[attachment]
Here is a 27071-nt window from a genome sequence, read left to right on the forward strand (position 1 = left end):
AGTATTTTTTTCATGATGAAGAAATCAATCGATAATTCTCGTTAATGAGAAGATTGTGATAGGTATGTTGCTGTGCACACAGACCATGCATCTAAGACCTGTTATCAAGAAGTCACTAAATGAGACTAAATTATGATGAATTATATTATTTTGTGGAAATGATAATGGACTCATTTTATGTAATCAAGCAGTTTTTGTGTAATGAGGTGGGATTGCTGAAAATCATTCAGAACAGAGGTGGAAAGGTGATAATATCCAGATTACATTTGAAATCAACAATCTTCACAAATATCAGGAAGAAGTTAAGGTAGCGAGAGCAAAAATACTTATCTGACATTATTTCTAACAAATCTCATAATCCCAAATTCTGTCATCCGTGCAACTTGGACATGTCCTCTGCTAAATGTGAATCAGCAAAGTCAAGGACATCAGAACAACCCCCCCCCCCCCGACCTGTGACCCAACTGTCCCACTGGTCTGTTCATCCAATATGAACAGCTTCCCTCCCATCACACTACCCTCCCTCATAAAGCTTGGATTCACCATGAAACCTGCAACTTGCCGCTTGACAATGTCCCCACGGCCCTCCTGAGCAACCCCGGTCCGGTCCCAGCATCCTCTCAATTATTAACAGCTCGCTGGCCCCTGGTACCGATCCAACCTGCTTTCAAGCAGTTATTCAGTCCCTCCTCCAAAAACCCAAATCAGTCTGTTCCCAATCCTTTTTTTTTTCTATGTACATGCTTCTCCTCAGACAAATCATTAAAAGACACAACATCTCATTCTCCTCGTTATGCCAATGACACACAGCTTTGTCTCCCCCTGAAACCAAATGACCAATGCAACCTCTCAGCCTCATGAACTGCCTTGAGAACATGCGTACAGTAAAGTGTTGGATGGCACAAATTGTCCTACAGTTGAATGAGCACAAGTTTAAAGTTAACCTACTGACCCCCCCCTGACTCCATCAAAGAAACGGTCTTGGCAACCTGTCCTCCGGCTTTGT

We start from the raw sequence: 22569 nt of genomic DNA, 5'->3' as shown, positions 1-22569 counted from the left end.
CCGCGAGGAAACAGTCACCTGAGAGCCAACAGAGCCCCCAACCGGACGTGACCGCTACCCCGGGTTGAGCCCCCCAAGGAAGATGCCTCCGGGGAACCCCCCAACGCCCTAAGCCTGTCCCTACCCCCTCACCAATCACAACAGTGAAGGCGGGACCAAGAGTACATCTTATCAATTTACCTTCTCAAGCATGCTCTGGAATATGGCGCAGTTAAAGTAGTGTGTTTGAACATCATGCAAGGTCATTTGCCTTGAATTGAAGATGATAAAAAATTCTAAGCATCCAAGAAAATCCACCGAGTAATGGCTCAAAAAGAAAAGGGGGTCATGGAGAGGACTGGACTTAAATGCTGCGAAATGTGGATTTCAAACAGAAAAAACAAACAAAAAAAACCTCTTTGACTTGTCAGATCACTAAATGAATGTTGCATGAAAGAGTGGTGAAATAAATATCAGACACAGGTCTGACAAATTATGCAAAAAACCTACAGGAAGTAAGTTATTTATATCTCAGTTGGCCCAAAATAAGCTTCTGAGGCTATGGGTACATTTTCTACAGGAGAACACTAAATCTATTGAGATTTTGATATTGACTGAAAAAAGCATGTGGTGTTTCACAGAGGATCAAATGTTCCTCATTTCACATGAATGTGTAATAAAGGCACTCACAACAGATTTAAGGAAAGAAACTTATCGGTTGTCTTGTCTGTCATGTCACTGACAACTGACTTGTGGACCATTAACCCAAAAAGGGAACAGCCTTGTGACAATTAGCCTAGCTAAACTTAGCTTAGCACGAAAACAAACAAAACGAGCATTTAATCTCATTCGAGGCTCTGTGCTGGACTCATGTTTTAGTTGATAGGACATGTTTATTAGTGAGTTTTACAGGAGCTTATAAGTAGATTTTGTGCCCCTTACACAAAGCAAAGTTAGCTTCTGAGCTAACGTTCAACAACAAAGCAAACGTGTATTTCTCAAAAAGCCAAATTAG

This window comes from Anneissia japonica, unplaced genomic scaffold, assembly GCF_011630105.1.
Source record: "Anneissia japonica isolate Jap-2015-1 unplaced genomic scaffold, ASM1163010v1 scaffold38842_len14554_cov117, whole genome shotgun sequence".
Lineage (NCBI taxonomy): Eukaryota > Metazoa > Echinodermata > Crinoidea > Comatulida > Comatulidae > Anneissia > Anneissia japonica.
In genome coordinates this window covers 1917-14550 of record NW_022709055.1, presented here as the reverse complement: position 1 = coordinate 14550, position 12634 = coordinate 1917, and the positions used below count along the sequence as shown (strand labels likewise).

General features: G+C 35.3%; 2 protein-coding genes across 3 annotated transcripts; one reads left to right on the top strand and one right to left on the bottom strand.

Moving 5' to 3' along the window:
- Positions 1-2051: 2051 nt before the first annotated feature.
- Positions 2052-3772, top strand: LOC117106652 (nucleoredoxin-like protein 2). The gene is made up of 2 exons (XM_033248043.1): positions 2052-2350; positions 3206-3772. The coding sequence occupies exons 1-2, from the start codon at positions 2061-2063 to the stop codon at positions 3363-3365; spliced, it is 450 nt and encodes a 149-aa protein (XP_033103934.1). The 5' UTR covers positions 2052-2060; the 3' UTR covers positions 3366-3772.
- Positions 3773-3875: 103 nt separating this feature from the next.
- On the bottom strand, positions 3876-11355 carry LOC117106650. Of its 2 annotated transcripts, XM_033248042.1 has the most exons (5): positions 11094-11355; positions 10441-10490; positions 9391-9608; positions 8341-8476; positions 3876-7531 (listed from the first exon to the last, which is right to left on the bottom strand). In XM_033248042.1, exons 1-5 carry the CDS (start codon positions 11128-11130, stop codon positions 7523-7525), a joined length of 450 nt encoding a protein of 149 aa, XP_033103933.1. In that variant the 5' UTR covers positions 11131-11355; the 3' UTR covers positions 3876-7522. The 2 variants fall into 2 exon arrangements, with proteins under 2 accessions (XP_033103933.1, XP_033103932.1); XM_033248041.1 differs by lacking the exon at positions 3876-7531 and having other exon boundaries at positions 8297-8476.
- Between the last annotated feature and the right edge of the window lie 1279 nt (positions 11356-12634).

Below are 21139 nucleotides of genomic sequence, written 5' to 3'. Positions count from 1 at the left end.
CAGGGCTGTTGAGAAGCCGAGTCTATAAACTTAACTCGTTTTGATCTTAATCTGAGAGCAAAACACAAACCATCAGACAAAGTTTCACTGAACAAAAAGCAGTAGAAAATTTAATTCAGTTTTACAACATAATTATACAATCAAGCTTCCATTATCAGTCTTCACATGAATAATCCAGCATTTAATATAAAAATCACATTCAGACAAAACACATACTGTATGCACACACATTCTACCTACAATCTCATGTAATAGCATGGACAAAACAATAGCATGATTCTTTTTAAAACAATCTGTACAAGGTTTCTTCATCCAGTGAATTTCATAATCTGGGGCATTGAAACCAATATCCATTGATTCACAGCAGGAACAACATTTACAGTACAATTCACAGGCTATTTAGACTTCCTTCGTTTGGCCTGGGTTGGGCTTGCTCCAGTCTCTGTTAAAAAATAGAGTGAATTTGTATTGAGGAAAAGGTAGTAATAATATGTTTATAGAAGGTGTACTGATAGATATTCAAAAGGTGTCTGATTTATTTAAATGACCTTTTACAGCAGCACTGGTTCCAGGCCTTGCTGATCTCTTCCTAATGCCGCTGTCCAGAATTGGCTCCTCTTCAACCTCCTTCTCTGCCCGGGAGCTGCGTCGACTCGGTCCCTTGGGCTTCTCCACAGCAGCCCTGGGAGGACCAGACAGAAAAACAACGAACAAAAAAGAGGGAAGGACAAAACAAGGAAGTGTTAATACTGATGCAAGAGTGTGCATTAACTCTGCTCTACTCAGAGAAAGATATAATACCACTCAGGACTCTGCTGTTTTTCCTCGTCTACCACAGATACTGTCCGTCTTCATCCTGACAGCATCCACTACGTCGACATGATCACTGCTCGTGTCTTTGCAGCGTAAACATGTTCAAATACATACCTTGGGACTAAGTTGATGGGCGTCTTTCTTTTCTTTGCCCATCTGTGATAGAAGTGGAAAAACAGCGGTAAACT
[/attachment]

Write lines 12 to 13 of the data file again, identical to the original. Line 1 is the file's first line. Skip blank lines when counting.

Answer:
- Positions 2052-3772, top strand: LOC117106652 (nucleoredoxin-like protein 2). The gene is made up of 2 exons (XM_033248043.1): positions 2052-2350; positions 3206-3772. The coding sequence occupies exons 1-2, from the start codon at positions 2061-2063 to the stop codon at positions 3363-3365; spliced, it is 450 nt and encodes a 149-aa protein (XP_033103934.1). The 5' UTR covers positions 2052-2060; the 3' UTR covers positions 3366-3772.
- Positions 3773-3875: 103 nt separating this feature from the next.